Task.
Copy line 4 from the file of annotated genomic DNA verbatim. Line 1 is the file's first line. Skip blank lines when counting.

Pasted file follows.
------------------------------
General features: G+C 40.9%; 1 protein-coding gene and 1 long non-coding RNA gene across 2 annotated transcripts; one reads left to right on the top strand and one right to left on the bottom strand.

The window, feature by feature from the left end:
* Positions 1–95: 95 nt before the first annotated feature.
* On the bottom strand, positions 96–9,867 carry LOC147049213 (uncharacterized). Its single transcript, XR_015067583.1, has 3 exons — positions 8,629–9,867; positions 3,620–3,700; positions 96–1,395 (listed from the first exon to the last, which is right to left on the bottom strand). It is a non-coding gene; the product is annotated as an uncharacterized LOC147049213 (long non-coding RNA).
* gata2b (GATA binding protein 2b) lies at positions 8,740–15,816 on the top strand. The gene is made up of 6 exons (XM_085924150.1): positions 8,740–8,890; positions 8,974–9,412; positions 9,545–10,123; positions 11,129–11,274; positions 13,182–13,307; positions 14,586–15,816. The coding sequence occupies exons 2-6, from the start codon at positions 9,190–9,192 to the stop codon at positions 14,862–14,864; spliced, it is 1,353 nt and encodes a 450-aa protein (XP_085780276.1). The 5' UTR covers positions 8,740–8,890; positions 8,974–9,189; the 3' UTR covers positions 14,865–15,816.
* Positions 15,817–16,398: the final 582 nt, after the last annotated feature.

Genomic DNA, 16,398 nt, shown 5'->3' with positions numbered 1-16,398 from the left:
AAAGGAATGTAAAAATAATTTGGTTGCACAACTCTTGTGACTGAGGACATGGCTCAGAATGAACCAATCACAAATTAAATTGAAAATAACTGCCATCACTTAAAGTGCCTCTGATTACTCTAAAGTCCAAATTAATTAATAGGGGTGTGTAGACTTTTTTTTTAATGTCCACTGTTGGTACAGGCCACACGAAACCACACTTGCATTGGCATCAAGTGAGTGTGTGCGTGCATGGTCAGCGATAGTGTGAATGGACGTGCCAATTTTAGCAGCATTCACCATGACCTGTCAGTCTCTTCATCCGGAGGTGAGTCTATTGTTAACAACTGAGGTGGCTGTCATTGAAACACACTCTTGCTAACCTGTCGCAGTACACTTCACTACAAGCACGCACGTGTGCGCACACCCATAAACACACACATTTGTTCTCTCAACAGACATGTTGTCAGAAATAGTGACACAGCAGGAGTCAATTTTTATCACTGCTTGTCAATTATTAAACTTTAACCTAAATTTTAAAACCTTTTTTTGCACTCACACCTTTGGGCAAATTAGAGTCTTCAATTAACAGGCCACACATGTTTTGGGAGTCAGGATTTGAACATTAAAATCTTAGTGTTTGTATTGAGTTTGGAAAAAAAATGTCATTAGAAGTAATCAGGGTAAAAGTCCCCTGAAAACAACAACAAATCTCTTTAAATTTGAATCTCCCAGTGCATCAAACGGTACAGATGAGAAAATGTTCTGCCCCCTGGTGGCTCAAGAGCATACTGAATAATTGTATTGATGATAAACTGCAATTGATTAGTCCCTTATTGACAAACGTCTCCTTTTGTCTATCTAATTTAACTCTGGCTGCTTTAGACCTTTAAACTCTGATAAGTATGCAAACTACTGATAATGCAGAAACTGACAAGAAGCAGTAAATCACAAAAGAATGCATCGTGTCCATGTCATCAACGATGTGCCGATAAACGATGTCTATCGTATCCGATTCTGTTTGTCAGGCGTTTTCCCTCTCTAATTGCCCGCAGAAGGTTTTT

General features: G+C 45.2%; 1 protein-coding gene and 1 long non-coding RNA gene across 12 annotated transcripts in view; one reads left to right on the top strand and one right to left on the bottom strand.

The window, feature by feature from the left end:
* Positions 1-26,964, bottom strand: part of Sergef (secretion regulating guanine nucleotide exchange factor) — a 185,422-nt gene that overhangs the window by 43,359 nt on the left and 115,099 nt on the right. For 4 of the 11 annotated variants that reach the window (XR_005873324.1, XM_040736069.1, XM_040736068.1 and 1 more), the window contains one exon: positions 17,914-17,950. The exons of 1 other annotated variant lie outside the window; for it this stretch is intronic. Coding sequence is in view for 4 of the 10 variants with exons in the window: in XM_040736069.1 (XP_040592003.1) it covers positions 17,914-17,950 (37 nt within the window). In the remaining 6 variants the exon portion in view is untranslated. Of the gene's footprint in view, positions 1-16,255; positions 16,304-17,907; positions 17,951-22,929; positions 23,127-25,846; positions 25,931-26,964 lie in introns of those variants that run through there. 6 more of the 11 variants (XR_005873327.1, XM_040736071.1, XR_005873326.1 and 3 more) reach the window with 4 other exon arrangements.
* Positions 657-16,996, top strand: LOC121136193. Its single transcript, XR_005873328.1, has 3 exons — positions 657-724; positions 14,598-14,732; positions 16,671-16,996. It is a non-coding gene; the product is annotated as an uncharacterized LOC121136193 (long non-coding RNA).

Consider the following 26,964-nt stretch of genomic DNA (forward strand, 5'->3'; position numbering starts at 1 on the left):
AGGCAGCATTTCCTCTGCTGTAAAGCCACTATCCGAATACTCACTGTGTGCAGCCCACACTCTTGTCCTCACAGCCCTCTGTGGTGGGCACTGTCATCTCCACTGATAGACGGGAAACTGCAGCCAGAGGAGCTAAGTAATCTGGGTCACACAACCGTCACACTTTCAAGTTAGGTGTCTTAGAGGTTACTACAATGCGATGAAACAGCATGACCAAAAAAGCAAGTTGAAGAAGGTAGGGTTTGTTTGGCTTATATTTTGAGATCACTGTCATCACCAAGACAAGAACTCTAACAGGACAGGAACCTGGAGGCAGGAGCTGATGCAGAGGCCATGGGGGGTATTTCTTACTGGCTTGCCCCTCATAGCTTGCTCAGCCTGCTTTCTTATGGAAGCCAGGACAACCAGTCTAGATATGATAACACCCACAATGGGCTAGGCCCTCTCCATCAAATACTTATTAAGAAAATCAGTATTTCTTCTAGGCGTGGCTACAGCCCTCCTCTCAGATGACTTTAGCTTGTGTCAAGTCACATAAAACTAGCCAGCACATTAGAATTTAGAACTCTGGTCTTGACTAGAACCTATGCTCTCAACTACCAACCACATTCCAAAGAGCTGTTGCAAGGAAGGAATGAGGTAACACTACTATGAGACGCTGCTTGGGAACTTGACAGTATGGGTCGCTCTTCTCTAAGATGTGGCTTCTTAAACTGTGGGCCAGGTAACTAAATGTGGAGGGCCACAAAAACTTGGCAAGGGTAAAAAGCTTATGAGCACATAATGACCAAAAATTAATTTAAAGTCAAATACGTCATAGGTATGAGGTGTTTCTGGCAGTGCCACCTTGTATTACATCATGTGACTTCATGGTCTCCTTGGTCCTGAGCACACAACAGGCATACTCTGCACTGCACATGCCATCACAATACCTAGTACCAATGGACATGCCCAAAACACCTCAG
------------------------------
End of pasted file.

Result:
* On the bottom strand, positions 96–9,867 carry LOC147049213 (uncharacterized). Its single transcript, XR_015067583.1, has 3 exons — positions 8,629–9,867; positions 3,620–3,700; positions 96–1,395 (listed from the first exon to the last, which is right to left on the bottom strand). It is a non-coding gene; the product is annotated as an uncharacterized LOC147049213 (long non-coding RNA).